Thanks to Katie for her comment on my post “Growing Up Global” and her question about good resources for teachers working with TCKs and want to help them with repatriation. I’ve been giving this some thought and would welcome any suggestions/ideas…
The repatriation issue is a big one. Here is my background on this subject and my thinking right now…
When I was a kid growing up overseas in the 80-90s the idea that I might struggle when heading back to my home country wasn’t even considered. My father liked to say I was a “Wyoming girl” which meant I could return there when I graduated from ISKL. However, what he didn’t consider, was that I hadn’t actually lived in Wyoming since I was eight. Ten years later at 18, I was a different person, we were a different family, and it was still pretty much the same place. (I’m not faulting my parents or beautiful WYO- no one at the time was thinking this through. David Pollock and Ruth Van Reken’s work: Third Culture Kids: The Experience of Growing Up Among Worlds was years away.)
Then about 10 years ago, when I first read Pollock’s work, I recognized myself and the struggles I had with repatriating. Most of it was due to my parents and I not recognizing there was even going to be an issue. (The Wyoming experience lasted a year- then I got myself on a plane to warmer weather and a university which held a more diverse population.)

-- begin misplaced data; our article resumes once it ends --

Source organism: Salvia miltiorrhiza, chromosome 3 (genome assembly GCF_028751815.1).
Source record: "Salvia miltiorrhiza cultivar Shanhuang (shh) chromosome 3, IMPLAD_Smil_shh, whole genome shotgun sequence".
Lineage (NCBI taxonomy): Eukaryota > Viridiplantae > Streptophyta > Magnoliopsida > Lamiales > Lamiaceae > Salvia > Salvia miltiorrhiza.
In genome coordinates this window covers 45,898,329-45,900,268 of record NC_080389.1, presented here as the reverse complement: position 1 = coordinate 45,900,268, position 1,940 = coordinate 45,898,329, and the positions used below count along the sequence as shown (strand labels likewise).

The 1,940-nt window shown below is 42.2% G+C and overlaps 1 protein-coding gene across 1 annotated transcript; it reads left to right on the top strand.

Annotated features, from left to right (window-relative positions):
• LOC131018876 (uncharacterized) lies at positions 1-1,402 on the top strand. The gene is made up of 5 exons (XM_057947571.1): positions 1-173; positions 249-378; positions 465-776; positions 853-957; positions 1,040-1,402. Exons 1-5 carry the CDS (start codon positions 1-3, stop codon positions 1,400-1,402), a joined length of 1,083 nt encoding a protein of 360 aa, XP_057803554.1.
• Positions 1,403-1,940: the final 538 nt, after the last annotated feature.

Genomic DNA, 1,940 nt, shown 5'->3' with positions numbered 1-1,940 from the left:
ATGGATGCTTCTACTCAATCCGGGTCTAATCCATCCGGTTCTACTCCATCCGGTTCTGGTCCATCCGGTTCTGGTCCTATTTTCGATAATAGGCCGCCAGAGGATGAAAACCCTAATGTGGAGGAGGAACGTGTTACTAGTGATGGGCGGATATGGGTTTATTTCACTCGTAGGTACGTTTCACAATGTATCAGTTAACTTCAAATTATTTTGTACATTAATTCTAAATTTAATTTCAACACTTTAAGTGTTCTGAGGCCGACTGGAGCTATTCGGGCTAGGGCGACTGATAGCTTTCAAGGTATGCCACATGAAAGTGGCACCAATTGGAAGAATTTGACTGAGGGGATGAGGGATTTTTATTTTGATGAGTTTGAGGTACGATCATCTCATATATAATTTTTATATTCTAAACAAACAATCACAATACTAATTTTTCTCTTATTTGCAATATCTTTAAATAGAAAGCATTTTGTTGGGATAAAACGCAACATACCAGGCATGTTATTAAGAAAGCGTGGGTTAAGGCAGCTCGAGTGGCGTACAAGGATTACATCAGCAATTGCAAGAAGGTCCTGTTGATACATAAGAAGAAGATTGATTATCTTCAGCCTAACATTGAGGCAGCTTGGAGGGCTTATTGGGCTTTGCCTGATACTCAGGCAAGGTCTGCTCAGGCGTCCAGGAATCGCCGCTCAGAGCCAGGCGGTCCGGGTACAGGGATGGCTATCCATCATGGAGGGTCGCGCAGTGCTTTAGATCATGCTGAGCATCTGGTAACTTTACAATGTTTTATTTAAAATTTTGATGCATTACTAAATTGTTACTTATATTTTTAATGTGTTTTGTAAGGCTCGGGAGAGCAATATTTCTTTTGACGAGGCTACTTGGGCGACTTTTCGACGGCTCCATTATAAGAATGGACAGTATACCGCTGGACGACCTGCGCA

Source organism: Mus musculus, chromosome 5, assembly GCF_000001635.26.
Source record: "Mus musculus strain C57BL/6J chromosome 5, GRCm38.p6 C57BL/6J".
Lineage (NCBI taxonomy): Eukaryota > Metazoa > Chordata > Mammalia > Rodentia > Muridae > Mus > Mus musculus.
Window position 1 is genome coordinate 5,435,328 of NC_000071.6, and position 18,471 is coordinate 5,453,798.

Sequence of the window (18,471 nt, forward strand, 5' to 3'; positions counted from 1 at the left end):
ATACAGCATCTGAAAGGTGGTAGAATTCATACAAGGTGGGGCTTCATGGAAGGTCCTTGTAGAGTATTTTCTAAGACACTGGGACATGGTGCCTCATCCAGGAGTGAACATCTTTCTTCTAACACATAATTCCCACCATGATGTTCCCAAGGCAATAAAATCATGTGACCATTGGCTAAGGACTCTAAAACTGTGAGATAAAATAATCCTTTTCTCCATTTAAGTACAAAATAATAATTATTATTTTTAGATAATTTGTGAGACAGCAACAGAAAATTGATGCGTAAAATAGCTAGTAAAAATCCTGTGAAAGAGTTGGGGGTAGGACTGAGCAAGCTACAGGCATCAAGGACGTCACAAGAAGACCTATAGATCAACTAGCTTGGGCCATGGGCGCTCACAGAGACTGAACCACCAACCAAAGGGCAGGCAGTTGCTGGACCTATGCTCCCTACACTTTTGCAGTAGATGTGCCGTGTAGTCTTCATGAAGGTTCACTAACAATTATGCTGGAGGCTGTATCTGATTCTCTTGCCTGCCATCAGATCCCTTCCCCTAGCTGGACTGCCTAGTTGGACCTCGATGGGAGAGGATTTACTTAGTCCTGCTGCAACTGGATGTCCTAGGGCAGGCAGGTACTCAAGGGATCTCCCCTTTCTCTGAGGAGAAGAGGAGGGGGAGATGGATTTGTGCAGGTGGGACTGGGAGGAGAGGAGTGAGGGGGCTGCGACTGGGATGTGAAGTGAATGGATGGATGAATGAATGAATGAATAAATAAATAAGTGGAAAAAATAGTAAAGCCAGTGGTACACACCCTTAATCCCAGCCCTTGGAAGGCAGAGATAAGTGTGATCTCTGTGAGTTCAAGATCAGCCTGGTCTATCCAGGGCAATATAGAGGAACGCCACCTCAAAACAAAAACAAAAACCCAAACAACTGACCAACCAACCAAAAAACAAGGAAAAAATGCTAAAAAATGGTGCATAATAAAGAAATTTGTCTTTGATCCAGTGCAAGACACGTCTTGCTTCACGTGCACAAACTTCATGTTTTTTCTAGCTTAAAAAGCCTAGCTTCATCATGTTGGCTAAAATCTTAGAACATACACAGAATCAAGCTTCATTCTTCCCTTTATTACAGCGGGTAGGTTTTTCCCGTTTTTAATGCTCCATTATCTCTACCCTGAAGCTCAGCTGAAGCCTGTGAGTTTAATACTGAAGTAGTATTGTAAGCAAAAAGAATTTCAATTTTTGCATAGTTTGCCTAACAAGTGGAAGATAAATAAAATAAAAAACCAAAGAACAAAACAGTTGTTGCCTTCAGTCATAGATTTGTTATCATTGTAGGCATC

However today, I think the situation has changed again. When I read Pollock’s work now it seems to explain the experience of growing up globally as negative, one that might not be overcome. It makes me think, “Why am I doing this to my own daughter?” But that only lasts a minute, because I also believe that with the right support from international schools, these kids, fostered by this experience, can be leaders in our new flattened world. (Check out Thomas Friedman’s book.) What third-culture kids need, and what teachers and parents who recognize the TCK life as unique and beneficial desire, is information on HOW to foster this experience for their kids.
If the TCK experience is considered an opportunity, then as educators and schools we have a responsibility to teach kids about it. If our students are encouraged to think about their lives as third-culture kids as preparation for a more globally connected world- then repatriation becomes less a worry about returning to a home country and more about bringing skills and knowledge to a home population who might benefit from our ideas and backgrounds.
For my daughter, we hope to convey her repatriation as just another move. (If she does indeed choose to return to her passport country.) As the world flattens and moving becomes more of the norm whether within our countries or abroad, I think we can take some of the emphasis off repatriation. Even if a child returns to a “home country” chances are they will move again- somewhere, whether to college/uni or for work when they are older.
In 2006 when I first started thinking deeply about this issue I gave a presentation at EARCOS in Manila. Below is my powerpoint from that presentation. It is all still a work in progress, but it might give some ideas to those that are interested.
Bottom line for me: We have to teach TCKs how to take advantage of this experience. It is our responsibility as educators. What we teach them, and how we tackle this issue comprehensively in classrooms around the world is still a question. But one I think can be answered.
In my next post, I will showcase some different resources for teachers and families to use with their kids when they do repatriate. If you have ideas please share them.